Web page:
In contrast, lanreotide formulations were initially administered intramuscularly at doses of 30 or 60mg every 7-14days but were later switched to subcutaneous administration at doses of 60, 90, or 120mg every 28 days. In 2017, Lanreotide was approved for treating Carcinoid Syndrome in the United States . Because of their inhibitory effects, first-generation SSAs are considered first-line treatment options in carcinoid tumors, the most common NETs in the gastrointestinal tract . SSAs can regulate hormone secretion and tumor cell proliferation by binding to G-protein-coupled somatostatin receptors (SSTRs), which are divided into five receptor subtypes (SSTR1 – SSTR5). The SSTR2 and SSTR5 are the predominant subtypes in endocrine tissues and are widely expressed in NETs [11,12]. In the antisecretory effect, the complex (SSA-SSTR) inhibits adenylyl cyclase and voltage-dependent calcium channels, decreasing cyclic adenosine monophosphate (cAMP) and intracellular calcium levels and subsequently inhibiting hormone secretion [11-14]. In addition, SSA has direct and indirect antiproliferative effects. It causes pro-apoptotic effects and inhibits cell proliferation by activating Src Homology 2 Domain Phosphatase-1 (SHP-1) and SHP-2, respectively.
On the other hand, SSA indirectly inhibits circulating growth factors, such as insulin-like growth factor 1 (IGF-1), IGF-2, vascular endothelial growth factor (VEGF), and tumoral angiogenesis . Due to their ability to inhibit serotonin secretion, SSAs have been widely used to reduce carcinoid symptoms, such as diarrhea, flushing, and wheezing, and improve general health. Additionally, they have been used as a treatment for well-differentiated, locally advanced, or metastatic NETs due to their antiproliferative effects [11,12]. Even though adverse reactions are common and usually occur at the beginning of the treatment with the administration of initial doses, they improve over time with continuous doses [12,13]. The most common adverse reactions are diarrhea and gallbladder abnormalities, such as cholestasis and cholelithiasis. Other common adverse reactions include nausea, vomiting, stomachache, headache, skin erythema and pain at the injection site, hyperglycemia, and hypothyroidism [12-14]. It has rarely been associated with upper respiratory symptoms, fatigue, depression, weakness, alopecia or hair loss, visual abnormalities, arthralgias, or lower back pain . It has not been shown that increasing the dose of SSAs worsens adverse reactions compared to regular doses . SSAs are contraindicated for individuals with hypersensitivity to SSAs and in pregnant or breastfeeding women due to a lack of information . It should be used with caution in patients with renal or liver failure, a history of cholestasis or cholelithiasis, hyperglycemia or diabetes mellitus, and severe congenital heart disease. Therefore, these patients should be monitored when using SSAs . The use of SSAs has been demonstrated to be safe and effective. It is important to note, however, that long-term use of SSAs may cause resistance to treatment [11,12].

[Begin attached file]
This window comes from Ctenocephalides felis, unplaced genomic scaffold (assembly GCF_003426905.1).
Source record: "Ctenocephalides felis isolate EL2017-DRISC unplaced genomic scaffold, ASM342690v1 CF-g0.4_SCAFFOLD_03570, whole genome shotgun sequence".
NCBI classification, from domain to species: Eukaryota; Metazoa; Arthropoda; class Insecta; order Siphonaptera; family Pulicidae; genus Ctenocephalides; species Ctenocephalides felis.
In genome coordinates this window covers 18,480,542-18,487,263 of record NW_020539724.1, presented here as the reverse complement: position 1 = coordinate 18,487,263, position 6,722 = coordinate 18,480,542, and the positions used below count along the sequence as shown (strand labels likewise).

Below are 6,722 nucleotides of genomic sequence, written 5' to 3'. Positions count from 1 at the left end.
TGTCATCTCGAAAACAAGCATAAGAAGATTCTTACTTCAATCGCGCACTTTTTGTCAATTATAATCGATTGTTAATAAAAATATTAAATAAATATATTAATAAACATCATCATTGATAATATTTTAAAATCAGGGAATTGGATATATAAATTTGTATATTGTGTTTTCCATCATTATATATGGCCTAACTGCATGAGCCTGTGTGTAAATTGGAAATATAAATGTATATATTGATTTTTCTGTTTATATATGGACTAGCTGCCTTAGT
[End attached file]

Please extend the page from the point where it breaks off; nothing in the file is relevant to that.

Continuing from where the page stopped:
A common symptom of carcinoid syndrome is diarrhea, which is caused by elevated levels of serotonin (5-HT), which stimulate peristalsis and bowel secretion . Serotonin is produced in the gastrointestinal tract by converting tryptophan into serotonin by tryptophan hydroxylase. Telotristat, another option for treating symptoms associated with GI carcinoid tumors, inhibits the enzyme tryptophan hydroxylase 1 (TPH-1), explicitly expressed by enterochromaffin cells. This results in a peripheral reduction in the production of serotonin in the gastrointestinal tract [15,16]. It is orally administered as a prodrug and hydroxylated into its active metabolite by carboxylesterases . In vitro studies state there is a low drug-to-drug interaction as it is not a substrate for CYP enzymes, and its properties are not affected by age, gender, or renal or mild hepatic impairment . Dual treatment is used as a coadjutant of SSA in patients with >4 bowel movements daily . The currently approved dosage by the National Comprehensive Cancer Network guidelines is 250mg three times daily in patients with poorly controlled carcinoid syndrome [16,17]. Safety analysis data from two studies report no serious adverse effects; some patients experienced gastrointestinal symptoms (nausea and constipation), and others had mild depression . Furthermore, most patients referred to an improved quality of life, as bowel movement frequency decreased significantly [15-17]. Therefore, this new medication received global approval on February 28th, 2017, as it reduces bowel movements, improves life quality, and is generally well-tolerated without significant side effects [16,17].